But medieval Scotland was not this perfect land of milk and honey, either. And they DID NOT WEAR FRIGGING CLAN TARTANS, people! Not in the 13th & 14th centuries! Scottish history is rich and beautiful enough! Quit futzing about with it, quit stealing it and changing it and exploiting it. If you want to write kilts, write about 18th century Scotland, a rich and fertile time and place that nobody seems to want to touch for reasons unfathomable to me.(For that matter, the time of Mary Queen of Scots had enough intrigue and excitement and strife to fill Loch Ness twice over, with murdered bishops and exploding Prince consorts and all. Write about that!)

But Scotland is not the end-all be-all of medieval history. It's not the only place where men were men (again, more on that very soon. I'm formulating that rant, which will probably be a two-part rant but I can't promise anything) and ladies were ladies, or weren't ladies as the case may be. And honestly, I'm a little tired of seeing the poor Normans and English get the short end of the stick. They had their good points too. They weren't all murderous rapist baby-killing thieves. I swear.

So let's write some other times and settings, okay? Please?


Jenn on the Island said...

I've got a plot for a medieval so far from Scotland it'd flip yer kilt. I've never even considered the Highlands for a setting. I suppose partly because of the glut available and partly because I really don't find the accent sexy (except on Ewan MacGregor, and even then, only if he has a beard).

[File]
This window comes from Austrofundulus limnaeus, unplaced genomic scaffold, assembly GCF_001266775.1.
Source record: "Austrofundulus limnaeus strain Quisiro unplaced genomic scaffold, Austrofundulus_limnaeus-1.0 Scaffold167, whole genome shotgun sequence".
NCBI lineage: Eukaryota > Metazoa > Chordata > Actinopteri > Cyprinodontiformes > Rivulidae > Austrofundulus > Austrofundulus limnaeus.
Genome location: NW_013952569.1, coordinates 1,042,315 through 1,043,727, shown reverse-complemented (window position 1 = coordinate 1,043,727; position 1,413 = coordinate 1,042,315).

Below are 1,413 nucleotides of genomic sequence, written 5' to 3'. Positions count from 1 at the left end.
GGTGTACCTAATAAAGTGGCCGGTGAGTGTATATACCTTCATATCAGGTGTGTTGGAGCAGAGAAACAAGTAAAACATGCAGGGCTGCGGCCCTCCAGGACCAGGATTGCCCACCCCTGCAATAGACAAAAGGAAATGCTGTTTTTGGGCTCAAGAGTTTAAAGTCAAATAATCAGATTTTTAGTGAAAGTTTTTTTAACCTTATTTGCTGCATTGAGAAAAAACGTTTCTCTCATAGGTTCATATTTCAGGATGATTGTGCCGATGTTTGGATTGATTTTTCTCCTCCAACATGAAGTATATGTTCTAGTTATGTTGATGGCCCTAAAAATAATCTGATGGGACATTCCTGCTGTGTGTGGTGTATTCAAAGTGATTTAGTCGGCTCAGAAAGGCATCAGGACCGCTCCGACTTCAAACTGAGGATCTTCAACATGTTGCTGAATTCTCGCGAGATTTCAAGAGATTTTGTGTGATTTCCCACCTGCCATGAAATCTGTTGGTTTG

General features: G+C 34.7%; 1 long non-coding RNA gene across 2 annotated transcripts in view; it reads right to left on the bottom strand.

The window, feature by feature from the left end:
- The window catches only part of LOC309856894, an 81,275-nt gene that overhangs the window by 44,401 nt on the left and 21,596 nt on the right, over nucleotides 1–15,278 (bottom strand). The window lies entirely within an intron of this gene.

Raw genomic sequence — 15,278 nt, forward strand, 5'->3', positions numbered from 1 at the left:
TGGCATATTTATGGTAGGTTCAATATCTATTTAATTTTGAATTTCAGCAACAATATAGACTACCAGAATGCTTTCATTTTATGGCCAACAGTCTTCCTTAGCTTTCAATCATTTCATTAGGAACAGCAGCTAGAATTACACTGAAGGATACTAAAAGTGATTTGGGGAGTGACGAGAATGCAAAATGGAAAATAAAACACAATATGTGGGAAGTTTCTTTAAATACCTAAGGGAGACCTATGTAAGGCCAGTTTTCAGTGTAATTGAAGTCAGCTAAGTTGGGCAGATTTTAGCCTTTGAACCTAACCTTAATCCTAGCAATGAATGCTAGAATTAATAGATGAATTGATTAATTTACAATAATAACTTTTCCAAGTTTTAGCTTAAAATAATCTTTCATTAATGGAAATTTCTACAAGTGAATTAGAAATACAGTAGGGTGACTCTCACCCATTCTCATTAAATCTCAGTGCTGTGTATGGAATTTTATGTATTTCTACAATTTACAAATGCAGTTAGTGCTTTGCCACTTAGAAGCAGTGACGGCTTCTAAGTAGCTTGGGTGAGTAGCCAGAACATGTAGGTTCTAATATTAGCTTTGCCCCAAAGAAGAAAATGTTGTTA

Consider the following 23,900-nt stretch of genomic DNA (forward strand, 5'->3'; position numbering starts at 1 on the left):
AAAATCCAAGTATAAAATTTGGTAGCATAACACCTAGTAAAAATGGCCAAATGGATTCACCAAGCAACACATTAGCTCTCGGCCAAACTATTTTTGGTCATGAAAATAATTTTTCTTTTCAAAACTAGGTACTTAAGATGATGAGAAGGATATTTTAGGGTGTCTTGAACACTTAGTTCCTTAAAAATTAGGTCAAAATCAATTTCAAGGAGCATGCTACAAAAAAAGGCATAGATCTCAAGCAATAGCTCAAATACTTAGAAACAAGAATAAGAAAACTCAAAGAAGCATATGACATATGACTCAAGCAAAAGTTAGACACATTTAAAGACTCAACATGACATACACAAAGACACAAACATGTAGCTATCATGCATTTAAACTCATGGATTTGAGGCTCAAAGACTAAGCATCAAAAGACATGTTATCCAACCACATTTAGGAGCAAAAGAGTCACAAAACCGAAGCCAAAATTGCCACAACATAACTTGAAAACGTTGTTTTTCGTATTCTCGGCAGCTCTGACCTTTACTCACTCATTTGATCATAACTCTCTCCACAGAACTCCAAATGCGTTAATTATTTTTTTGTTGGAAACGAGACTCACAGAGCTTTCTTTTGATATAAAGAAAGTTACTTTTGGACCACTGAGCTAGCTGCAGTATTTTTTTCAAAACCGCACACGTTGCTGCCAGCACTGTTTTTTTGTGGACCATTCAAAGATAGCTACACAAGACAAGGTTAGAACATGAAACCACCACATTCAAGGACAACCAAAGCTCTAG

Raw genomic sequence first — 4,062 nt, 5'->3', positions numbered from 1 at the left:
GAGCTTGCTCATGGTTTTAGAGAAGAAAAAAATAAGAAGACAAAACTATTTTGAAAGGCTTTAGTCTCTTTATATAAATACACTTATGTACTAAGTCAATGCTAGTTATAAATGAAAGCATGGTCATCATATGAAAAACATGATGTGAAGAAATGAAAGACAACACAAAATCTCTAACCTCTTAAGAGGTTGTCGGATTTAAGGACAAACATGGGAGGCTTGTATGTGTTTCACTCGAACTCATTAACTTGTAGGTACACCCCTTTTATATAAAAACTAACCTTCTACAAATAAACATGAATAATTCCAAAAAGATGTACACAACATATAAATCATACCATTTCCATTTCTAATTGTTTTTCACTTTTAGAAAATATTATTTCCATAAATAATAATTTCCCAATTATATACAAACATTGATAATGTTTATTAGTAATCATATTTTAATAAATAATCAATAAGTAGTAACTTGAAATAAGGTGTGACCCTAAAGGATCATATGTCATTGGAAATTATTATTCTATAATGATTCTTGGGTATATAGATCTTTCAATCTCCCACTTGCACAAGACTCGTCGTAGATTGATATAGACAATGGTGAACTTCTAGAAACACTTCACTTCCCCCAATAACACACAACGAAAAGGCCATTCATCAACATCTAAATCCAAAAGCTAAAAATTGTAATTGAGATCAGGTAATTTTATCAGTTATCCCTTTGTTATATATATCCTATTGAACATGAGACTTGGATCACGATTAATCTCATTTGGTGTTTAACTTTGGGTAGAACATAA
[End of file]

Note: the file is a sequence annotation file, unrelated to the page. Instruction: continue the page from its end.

Thanks for sharing Cymry with me.

And what about Vikings? When was the last time anyone saw a new Viking book? Nothing I like more than a viking with a big sword.

Jenn on the Island said...

Oh, and I read one where not only did they wear kilts in 13C Scotland, they ate potatos!!

Isabella Snow said...

I love me some fine Scottish men. But I can't be knocking boots with them. You know how I like my men to be chatty - what a pain it would be to constantly have to ask for clarification. Love my Scottish mates.. just cannae understand a word they say. ;)

December Quinn said...

Mmmmmm...Vikings! I've been doing some Viking research lately, too.

I know there's a Viking book coming out from Triskelion but I don't recall when.

And you're welcome! It's a big enough country to go around, I guess. :-)

December Quinn said...

Groan on the kilts and potatoes, Jenn. :-)

Very true, Isabelle. It is difficult, isn't it? And you never hear that mentioned.

Beth said...

I suspect that the success of Diana Gabaldon's Outlander and sequels has something to do with the glut of Scottish romances.

S. W. Vaughn said...

I'd love to see more medievals set elsewhere besides Scotland (just read a fantastic one, actually, by this wonderful author whose name starts with December and ends with Quinn :-).

However, please don't set them in France. Anywhere but France. Medieval Canada, anyone?

Robyn said...

I adore Julie Garwood's Scottish historicals, but they have big signs that say MY WORLD AND WELCOME TO IT. Really, they might as well take place on Neptune. The clan plaid, (yes! I'm riding alone across your land and wearing a bright piece of clothing that says Hey, I'm from the clan you're feuding with! Come and get me! the Highlander (always, always Highlanders! No lowlanders allowed!) who would never raise a hand to a woman, is always kind to children, and is always built like a 7 foot tall linebacker with arms and legs as sturdy as tree trunks...gotta love em.

But I guess Ms. Garwood gets points for The Prize, right? Her hero is a conquering Norman in that one- no Highlanders in sight.

Ciar Cullen said...